Three Chinese Banks Named in North Korean Money Laundering Probe

The Washington Post has reported that, three Chinese banks may have refused to comply with a U.S. subpoena regarding laundering money to the North Korean state-run Foreign Trade Bank. The Chinese banks believed to be implicated include the Bank of Communications, China Merchants Bank and Shanghai Pudong Development Bank. These corporations supposedly cooperated with a Hong Kong front company to launder money to North Korea.

Shanghai Pudong Development Bank
Shanghai Pudong Development Bank (Source: Fortune)

One bank, the Shanghai Pudong Development Bank is said to be at risk of losing access to U.S. dollars, which are crucial for the operation of international finance. Shanghai Pudong Development Bank is valued at roughly $900 billion dollars, putting it on par with some of the largest financial institutions in the world.

The investigation aims to determine whether these Chinese banks knowingly assisted with financing the North Korean nuclear-proliferation network. The U.S.-based attorney for the three banks declined to provide any comment, as the subpoena battle will commence in federal court on July 12.

However, today China Merchant Bank released a statement responding to Washington Post article, claiming that, “We have strictly complied with the relevant Chinese law, the relevant United Nations resolutions and other applicable rules of the system and have not received any relevant investigation as a result of any suspected violation of the law of the system.” Here the Chinese firm is denying any wrongdoing in the matter.

However, the investigation against these Chinese banks shows a dramatic shift in the bilateral relationship. Julian Ku, a Hofstra University law professor who has studied China’s relationship with international law commented, “The U.S. government is no longer afraid or reluctant to bring its most aggressive legal authorities against Chinese banks and companies. I doubt this kind of action would have been brought even two years ago, but it is a sign of the new U.S.-China relationship that this kind of law-enforcement action may become the norm in the future.”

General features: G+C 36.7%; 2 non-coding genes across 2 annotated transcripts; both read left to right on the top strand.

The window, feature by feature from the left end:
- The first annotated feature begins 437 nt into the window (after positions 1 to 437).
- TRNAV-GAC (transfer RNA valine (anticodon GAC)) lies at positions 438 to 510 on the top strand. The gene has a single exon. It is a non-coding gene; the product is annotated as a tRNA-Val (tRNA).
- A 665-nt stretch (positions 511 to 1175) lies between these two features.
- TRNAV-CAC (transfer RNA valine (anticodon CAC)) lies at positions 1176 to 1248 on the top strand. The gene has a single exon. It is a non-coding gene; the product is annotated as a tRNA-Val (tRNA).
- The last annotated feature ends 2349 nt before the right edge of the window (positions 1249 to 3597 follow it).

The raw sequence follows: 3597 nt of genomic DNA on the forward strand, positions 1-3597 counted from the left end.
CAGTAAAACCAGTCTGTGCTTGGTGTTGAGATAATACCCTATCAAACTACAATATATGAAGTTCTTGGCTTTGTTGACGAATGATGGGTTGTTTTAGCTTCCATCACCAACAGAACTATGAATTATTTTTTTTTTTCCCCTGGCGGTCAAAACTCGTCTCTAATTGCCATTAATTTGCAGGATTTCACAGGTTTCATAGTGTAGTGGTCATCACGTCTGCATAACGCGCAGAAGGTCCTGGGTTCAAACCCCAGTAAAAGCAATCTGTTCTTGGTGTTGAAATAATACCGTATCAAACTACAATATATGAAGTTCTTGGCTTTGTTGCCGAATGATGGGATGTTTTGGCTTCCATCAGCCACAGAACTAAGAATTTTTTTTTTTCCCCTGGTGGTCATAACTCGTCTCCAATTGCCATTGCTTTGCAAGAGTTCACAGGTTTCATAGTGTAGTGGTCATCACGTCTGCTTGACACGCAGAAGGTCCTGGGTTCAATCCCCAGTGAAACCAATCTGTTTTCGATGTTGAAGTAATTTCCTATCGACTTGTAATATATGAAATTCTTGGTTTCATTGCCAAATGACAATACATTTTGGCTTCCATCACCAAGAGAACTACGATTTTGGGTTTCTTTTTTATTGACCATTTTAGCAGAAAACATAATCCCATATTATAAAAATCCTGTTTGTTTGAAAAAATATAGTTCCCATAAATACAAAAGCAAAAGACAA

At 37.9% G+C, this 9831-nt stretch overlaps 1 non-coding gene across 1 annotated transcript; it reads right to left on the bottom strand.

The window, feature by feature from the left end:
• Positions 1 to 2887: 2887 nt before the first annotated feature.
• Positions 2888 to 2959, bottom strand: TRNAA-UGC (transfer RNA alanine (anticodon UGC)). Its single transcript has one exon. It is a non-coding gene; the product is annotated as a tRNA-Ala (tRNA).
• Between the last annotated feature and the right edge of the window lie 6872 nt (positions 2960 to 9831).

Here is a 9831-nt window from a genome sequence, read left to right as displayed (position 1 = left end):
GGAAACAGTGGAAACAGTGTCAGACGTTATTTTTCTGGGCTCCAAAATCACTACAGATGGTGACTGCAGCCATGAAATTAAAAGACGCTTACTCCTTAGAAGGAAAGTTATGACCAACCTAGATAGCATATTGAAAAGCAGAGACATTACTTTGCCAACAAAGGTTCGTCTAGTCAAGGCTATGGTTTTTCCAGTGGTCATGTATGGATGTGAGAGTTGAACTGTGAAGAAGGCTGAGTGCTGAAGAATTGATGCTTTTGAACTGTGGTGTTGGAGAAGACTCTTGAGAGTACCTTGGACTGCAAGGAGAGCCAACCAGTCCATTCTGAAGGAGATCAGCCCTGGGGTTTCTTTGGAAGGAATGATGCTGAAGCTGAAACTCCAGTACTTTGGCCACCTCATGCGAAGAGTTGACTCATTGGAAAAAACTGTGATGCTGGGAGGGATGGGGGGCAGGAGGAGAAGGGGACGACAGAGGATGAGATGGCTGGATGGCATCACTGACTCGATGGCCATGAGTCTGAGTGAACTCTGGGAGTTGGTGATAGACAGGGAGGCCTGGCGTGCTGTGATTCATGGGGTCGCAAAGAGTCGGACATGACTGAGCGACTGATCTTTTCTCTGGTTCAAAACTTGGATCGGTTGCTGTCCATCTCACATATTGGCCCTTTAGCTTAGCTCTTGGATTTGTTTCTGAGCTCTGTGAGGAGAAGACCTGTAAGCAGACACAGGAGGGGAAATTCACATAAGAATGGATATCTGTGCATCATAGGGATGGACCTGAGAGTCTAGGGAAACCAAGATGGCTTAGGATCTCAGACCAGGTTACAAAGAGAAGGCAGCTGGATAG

President Trump takes part in a welcoming ceremony in 2017 with Chinese President Xi Jinping in Beijing. (Damir Sagolj/Reuters)
President Trump takes part in a welcoming ceremony in 2017 with Chinese President Xi Jinping in Beijing. (Damir Sagolj/Reuters)

The potential penalty for the actions of the Chinese, should the investigation find them guilty, would be severe. Invoking the penalty would raise national security stakes because prosecutors informally refer to the financial repercussion pursuant to this case as a “death sentence” because of its potential to kill a bank’s business. During a period of such turbulent U.S.-China relations, such action would potentially escalate the already significant instability in the negotiations between President Trump and President Xi.

Featured Image Source: South China Morning Post